Reb Moshe Feinstein was once interviewed by the New York Times where he answered questions like how does Klal Yisroel know who is a Gadol? Does anyone know when it was, and does anyone know where I can get an archived version online if someone can link it It would be a greatly appreciated or even how i could go about getting it?
Many library systems have access to PDFs of the historical New York Times. The 1975 interview is an article from May 5, 1975, entitled: "Responsa: The Law as Seen By Rabbis for 1,000 Years", by Israel L. Shenker; pages 33 and 61.
I can see the PDF but as it's owned by ProQuest, I don't think I'm allowed to repost it. There's a picture of Rav Moshe answering a phone call in his study.
The article starts with some material about Rav Moshe, noting the old refrain that a new rabbi would get an ordination certificate and Rabbi Feinstein's number; it also mentions a volume published opposing him (ma'aneh le'igeret) and "handbills of defiance" in Satmar for one of his rulings. The article then goes into describing what responsa literature is and some of its history, then some description of Rabbi Ephraim Oshry's Holocaust responsa; then has some quotations with Conservative and Reform responsa experts on their views.
The only direct quotes from Rav Moshe in the article are, as you'd indicated:
You can't wake up in the morning and decide you're an expert on answers. If people see that one answer is good, and another answer is good, gradually you will be accepted.
A rabbi who replies to people's questions works harder than a doctor dealing with a case of life and death. The doctor is responsible only to the patient, but the rabbi is responsible to God.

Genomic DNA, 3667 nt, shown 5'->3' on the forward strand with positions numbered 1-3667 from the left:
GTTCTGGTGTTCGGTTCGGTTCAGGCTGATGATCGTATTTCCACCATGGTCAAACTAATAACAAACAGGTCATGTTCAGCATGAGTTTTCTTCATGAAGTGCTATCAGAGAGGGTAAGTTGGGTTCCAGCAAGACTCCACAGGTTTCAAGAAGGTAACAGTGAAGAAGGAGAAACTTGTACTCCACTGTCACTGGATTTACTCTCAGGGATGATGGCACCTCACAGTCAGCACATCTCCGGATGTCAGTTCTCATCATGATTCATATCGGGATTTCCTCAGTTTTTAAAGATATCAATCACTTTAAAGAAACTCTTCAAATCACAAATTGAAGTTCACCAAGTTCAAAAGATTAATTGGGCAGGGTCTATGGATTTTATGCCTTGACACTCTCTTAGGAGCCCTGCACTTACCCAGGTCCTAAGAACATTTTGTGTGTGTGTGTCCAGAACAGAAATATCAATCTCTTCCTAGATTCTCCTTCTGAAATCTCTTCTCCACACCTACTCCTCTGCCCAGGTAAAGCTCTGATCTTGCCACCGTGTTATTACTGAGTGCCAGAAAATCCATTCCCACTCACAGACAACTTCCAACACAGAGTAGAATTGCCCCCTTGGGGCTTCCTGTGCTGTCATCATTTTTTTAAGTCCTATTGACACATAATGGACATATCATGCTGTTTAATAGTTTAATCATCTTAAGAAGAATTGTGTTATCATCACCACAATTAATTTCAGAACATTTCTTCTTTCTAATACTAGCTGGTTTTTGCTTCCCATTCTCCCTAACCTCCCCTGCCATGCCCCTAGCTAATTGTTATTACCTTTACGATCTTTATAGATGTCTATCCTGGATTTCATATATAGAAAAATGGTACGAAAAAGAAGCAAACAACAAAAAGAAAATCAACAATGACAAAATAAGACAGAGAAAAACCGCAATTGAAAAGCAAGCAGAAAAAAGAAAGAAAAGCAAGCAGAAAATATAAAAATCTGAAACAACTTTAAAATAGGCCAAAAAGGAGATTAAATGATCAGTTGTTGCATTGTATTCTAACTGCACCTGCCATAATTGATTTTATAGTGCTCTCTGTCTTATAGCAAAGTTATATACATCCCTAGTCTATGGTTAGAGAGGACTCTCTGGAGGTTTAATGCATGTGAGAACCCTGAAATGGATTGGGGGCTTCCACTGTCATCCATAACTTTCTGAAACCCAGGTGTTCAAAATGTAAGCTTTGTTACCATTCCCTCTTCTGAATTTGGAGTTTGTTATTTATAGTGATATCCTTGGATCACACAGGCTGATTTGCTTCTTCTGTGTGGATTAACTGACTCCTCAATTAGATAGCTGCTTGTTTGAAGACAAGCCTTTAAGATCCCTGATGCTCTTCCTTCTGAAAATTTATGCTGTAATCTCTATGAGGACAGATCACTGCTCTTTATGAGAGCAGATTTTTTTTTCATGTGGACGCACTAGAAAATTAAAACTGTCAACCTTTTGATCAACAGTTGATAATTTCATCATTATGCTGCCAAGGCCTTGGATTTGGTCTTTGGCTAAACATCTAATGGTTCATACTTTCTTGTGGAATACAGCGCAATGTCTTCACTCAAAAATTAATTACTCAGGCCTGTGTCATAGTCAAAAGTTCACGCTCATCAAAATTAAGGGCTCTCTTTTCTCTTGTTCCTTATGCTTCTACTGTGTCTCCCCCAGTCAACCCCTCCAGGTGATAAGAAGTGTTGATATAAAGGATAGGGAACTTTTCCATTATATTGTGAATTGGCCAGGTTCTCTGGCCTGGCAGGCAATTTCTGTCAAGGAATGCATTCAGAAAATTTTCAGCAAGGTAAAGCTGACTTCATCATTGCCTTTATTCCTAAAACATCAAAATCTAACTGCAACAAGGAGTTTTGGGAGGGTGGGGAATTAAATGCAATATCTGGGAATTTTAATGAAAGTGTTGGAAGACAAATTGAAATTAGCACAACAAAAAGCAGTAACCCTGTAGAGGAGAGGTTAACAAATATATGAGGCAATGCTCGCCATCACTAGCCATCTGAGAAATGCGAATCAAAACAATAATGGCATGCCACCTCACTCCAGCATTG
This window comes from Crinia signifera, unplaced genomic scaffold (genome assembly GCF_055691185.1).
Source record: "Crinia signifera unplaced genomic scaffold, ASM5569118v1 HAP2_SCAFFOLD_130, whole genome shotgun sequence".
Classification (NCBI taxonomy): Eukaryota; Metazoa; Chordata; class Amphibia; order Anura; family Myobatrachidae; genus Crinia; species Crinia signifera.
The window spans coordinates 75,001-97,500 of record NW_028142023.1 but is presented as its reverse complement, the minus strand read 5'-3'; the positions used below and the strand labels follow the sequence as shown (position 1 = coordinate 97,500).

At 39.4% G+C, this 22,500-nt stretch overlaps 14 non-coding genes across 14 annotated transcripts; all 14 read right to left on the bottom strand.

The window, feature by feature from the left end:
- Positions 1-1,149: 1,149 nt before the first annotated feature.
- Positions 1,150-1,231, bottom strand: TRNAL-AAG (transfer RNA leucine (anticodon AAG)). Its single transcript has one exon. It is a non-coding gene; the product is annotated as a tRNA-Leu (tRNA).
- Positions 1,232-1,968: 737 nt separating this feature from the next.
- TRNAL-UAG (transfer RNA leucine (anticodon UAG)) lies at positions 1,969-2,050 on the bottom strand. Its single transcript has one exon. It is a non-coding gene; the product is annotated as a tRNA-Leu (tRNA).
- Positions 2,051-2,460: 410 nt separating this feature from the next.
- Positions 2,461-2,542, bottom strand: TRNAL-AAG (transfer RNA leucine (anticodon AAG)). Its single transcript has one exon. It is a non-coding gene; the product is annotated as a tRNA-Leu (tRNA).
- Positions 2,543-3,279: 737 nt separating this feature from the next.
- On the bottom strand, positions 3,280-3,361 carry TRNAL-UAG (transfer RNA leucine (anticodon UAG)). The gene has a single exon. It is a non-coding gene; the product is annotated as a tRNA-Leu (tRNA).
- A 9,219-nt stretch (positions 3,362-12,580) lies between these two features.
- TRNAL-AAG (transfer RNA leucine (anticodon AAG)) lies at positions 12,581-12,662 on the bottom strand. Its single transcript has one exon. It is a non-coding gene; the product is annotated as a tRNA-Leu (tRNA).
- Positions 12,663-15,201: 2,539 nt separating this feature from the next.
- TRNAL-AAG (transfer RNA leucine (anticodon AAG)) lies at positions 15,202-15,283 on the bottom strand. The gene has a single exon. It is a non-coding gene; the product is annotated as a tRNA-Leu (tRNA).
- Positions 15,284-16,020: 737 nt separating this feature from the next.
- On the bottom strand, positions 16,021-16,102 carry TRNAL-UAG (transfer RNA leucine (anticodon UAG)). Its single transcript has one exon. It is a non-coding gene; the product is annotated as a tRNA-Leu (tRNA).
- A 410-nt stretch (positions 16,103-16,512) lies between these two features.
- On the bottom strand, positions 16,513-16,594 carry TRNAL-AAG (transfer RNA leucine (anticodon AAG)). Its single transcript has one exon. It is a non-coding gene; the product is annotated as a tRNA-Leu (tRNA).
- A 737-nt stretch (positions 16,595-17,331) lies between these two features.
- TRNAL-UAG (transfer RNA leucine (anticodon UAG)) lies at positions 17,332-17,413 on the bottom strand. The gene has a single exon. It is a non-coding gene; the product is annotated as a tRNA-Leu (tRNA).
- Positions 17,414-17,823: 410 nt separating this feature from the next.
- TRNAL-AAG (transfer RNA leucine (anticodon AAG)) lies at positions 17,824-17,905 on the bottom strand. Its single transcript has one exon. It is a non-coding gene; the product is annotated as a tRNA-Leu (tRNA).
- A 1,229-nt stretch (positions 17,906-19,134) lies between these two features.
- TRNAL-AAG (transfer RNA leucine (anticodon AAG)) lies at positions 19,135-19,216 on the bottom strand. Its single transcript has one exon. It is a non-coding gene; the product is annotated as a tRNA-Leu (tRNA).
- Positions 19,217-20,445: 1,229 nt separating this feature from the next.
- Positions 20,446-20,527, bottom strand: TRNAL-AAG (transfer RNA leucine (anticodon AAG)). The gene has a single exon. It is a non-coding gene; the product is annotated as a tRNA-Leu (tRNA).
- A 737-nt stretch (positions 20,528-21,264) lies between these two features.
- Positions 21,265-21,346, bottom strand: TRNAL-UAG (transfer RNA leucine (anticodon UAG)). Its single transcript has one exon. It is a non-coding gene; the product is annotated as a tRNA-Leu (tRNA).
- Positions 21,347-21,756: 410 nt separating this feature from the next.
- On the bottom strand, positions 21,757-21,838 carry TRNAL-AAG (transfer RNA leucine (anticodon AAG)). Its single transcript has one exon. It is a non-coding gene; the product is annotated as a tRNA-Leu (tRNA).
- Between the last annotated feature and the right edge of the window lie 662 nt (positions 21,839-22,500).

His obituary is March 25, 1986. He is described as:
... a towering scholar whose rulings guided the religious practices of millions of Jews around the world. ... Rabbi Feinstein, a short, richly bearded and well-groomed man ... His answer was usually accepted as law. ... His mystique was based on an intelligence and a command of Halakha ... that other rabbinic scholars found awe inspriring. He was said to have studied the 62 volumes of the Talmud ... more than 200 times ... Yet rabbis were also struck by what they described as a remarkable humility.
The original article is available online: http://docslide.us/documents/ny-times-1975-article-about-r-moshe-feinstein.html
Here's a quote from the 1986 New York Times obituary about R' Moshe:
Typical of his modesty was this answer he gave in a 1975 interview as to how he had acquired his standing as a posek.
"You don't wake up in the morning and decide you're an expert on answers," he said. "If people see that one answer is good and another answer is good, gradually you will be accepted."